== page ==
July 2012

Mayors JUly 2012

Author: Drew Laughlin and Lisa Sulka | Photographer: Photography by Anne


A Sign of the Times
As Town Council considered changes to our Land Management’s (LMO) sign ordinance, I began hearing that we were on our way to becoming anywhere USA.

Neon lights, signs on trailers, and fluorescent signs advertising any business anywhere was on the way to Hilton Head Island. So let me take this opportunity to explain what Council adopted when it amended our sign ordinance.

The amendments are not a large-scale overhaul of the sign standards; the standards regulating number, location, size, materials, colors, lighting, landscaping and overall design standards of permanent, highly visible commercial signs will not change.

The amendments to the LMO sign standards were changed for several reasons:
The sign standards were contained in two chapters of the LMO, which can be confusing, and some language was unclear and needed to be clarified, both through changes in text and through the addition of photographs.

In working with business owners, sign manufacturers and our residents over the years, staff identified ways in which the sign code could be more flexible and helpful to business owners while still maintaining the character of Hilton Head Island.

Since the standards were adopted in 1987, there have been changes in sign technology (notably the trend of video/electronic signs), and the code needed to be amended to make it clear that these types of signs are not permitted on Hilton Head Island.

There have been many challenges to the constitutionality of sign regulations in other municipalities, generally due to the regulation of political signs and the lack of both a strong purpose statement and a severability clause. These items have all been corrected in the amendments to the sign ordinance.

To accomplish the above, staff worked to clarify the purpose of the standards, reorganize the standards in a format that is easy to read and understand, and provide examples of signs that meet the intent of the Town’s Design Guide.

The most notable changes are:
Each business will be allowed to use one high-quality portable sign outside of the business to advertise specials or sales. The sign may be placed no more than 10 feet from the main entrance of the business and may not block pedestrian or vehicular traffic.

Each business will be allowed to have holiday decorations (excluding string lights) year-round instead of just between Thanksgiving and Christmas. The time frame when string lights will be allowed is now earlier—Nov 1 instead of the Friday after Thanksgiving.

Large special events (such as Wing Fest or Rib Fest) may legally use banners or other temporary signs to advertise sales within the boundary of the events.

So you see we didn’t throw the baby out with the bath water. We’ve simply improved another element of our LMO.


Bluffton Police Earn Reaccreditation

The Bluffton Police successfully passed all criteria to be awarded their first reaccreditation certificate for another three years. The department was first accredited in 2009. This year, because of compliance with a number of standards, the department was awarded “advanced accreditation”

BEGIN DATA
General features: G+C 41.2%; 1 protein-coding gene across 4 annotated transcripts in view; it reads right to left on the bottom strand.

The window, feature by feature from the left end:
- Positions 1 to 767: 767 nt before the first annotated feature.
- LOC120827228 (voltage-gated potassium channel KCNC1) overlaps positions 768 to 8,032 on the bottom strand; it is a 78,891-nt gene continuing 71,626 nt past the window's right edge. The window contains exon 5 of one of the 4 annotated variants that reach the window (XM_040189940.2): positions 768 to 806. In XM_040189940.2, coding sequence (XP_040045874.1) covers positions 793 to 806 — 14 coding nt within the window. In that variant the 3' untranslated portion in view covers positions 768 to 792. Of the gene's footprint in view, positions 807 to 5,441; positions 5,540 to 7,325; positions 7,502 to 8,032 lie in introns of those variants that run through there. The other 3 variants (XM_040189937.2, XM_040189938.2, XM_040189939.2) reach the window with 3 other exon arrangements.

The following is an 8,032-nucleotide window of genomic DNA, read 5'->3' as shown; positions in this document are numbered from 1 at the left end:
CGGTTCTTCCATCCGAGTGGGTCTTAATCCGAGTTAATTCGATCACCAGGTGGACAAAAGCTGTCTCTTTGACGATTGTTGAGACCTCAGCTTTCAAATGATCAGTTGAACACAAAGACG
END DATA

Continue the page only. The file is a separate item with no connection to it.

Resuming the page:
The Commission on Accreditation for Law Enforcement Agencies, Inc., (CALEA®) was created in 1979 as a credentialing authority through the joint efforts of law enforcement’s major executive associations, including the International Association of Chiefs of Police (IACP), National Organization of Black Law Enforcement Executives (NOBLE), National Sheriffs’ Association (NSA), and the Police Executive Research Forum (PERF).

The purpose of CALEA’s Accreditation Programs is to improve the delivery of public safety services, primarily by maintaining a body of standards developed by public safety practitioners, covering a wide range of up-to-date public safety initiatives, establishing and administering an accreditation process, and recognizing professional excellence.

Specifically, CALEA’s goals are to:
Strengthen crime prevention and control capabilities
Formalize essential management procedures
Establish fair and nondiscriminatory personnel practices
Improve service delivery
Solidify interagency cooperation and coordination, and Increase community and staff confidence in the agency.

The CALEA Accreditation Process is a proven modern management model; once implemented, it presents the chief executive officer (CEO), on a continuing basis, with a blueprint that promotes the efficient use of resources and improves service delivery, regardless of the size, geographic location, or functional responsibilities of the agency.

This accreditation program provides public safety agencies an opportunity to demonstrate voluntarily that they meet an established set of professional standards which:

Require an agency to develop a comprehensive, well thought out, uniform set of written directives. This is one of the most successful methods for reaching administrative and operational goals, while also providing direction to personnel.
Provide the necessary reports and analyses a CEO needs to make fact-based, informed management decisions.

Require a preparedness program be put in place—so an agency is ready to address natural or man-made critical incidents.
Are a means for developing or improving upon an agency’s relationship with the community.

Strengthen an agency’s accountability, both within the agency and the community, through a continuum of standards that clearly define authority, performance, and responsibilities.

Can limit an agency’s liability and risk exposure, because it demonstrates that internationally recognized standards for law enforcement have been met, as verified by a team of independent outside CALEA-trained assessors.
Facilitates an agency’s pursuit of professional excellence.

Let Us Know what You Think ...

commenting closed for this article